After writing his latest book on the subject, during November, space historian and author, Gurbir Singh, presented a precis lecture at the British Interplanetary Society detailing the history of the Indian Space Programme. Singh showed how modern space science in India started from lowly beginnings via the Indian Association for the Cultivation of Science (IACS) and its scientific luminaries J.C. Bose, C.V. Raman and S.N. Bose. However, rocketry blossomed briefly during the 1930s and 1940s with experimental rockets for mail carrying designed by Stephen Smith, who, despite his English-sounding name, was an Indian.
Singh perhaps spent a little too much time on India’s early scientific era, as actually India’s first official “space launch”, was not made until 21 November 1963 (using a suborbital US Nike Apache missile). Likewise, it was not until the late 1960s that India became serious about developing its own rocket programme. This came under the guidance of Vikram Sarabhai, and later, under U.R. Rao who Sarabhai had recruited, and who later became the main architect of India’s space programme. The Indian Space Research Organisation (ISRO) itself became an independent organisation in 1969.
The plan for India was not to reinvent the wheel, but rather to “leapfrog” technological steps via cooperation with others. And this it has done. It has been with its partner France that most progress was made via its licensing of Ariane rocket engine technology (e.g. the Vikas engine). And so, via a progression of launch vehicles from the SLV, ASLV, PSLV, GSLV to its latest indigenous cryogenic rocket technology GSLV Mk 3, India has now shown itself to be a world space power, one which now has a military reconnaissance capability and the ability to build its own communications and navigation satellites. Yes, there have been a few delays on the way, most notably India’s then non-adherence to multinational Missile Technology Control Regime (MTCR). However overall, India’s space and launch vehicle programme has a lot to be proud off. Nevertheless at one point, Singh generalised a little too much when he praised the very reliable record of India’s rockets. While true of its main “workhorse”, the PSLV, and its new GSLV Mk 3, in fact the earlier GSLV Mk 1/Mk 2 family was very prone to failure with 5 out of its 12 flight attempts being classed as failures (according to the Seradata SpaceTrak database).
Despite British press criticism of India’s space programme – motivated possibly by envy and out of concern that Britain was then still sending financial aid to India – Singh showed that it had actually helped India’s own poorer people. It had done this via Earth resources satellites to help agriculture and via communications satellites to allow telemedicine, education and telephone links to remote villages which would otherwise have no prospect of land line communications. As it is, Singh pointed out that poverty in India is falling rapidly, and that India now gives aid itself to poorer nations.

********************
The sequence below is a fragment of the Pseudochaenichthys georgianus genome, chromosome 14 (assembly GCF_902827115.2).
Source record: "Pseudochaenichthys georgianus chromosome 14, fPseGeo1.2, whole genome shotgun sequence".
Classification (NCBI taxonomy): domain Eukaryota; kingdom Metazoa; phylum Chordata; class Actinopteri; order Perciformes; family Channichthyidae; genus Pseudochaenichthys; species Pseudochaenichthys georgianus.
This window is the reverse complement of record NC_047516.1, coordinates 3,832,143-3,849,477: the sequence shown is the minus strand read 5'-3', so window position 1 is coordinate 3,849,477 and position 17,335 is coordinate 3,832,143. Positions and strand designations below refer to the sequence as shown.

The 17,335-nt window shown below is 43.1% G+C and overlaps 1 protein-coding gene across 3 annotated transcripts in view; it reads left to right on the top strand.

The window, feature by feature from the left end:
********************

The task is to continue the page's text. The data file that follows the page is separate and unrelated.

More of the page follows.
Singh did not however think that it was envy or embarrassment at being beaten by its former colony as being the reasons why Britain itself is getting back into the space launch business. Singh noted that commercial utility and profitability have historically been the main drivers for the former Imperial power.
In fact, India has bigger fish to worry about. It now openly competes with its regional rival China in space, famously beating that nation with its own probe to Mars. And while it cannot hope to compete on the number of launches, India, like China, also plans lunar missions and a solar observatory (Aditya-L1). This adds to its already-launched Astrosat space telescope. More controversially, India has also started a human space programme to at least partially match China’s. ISRO will use a man-rated version of its GSLV to launch its two astronaut capsule in 2022, after two unmanned test flights starting in 2020. While an overall admirer of ISRO’s achievements, even Gurbir Singh himself said he could not justify supporting ISRO’s manned effort which would cost the Rupee equivalent of over US$1.4 billion.
While American and Europe have astronauts, Russia has its cosmonauts, and China has Taikonauts, what will India’s space travellers be called? While “Gaganyaan” refers to the human spaceflight programme’s human carrying spacecraft (Gagan = “Heavenly Sky”), Gurbir Singh noted that “Vyomanouts” has been suggested as the name for India’s astronauts (Vyoman = “Sky”). However your correspondent prefers the hybrid “Gaganaut” as the one that rolls of the tongue the best.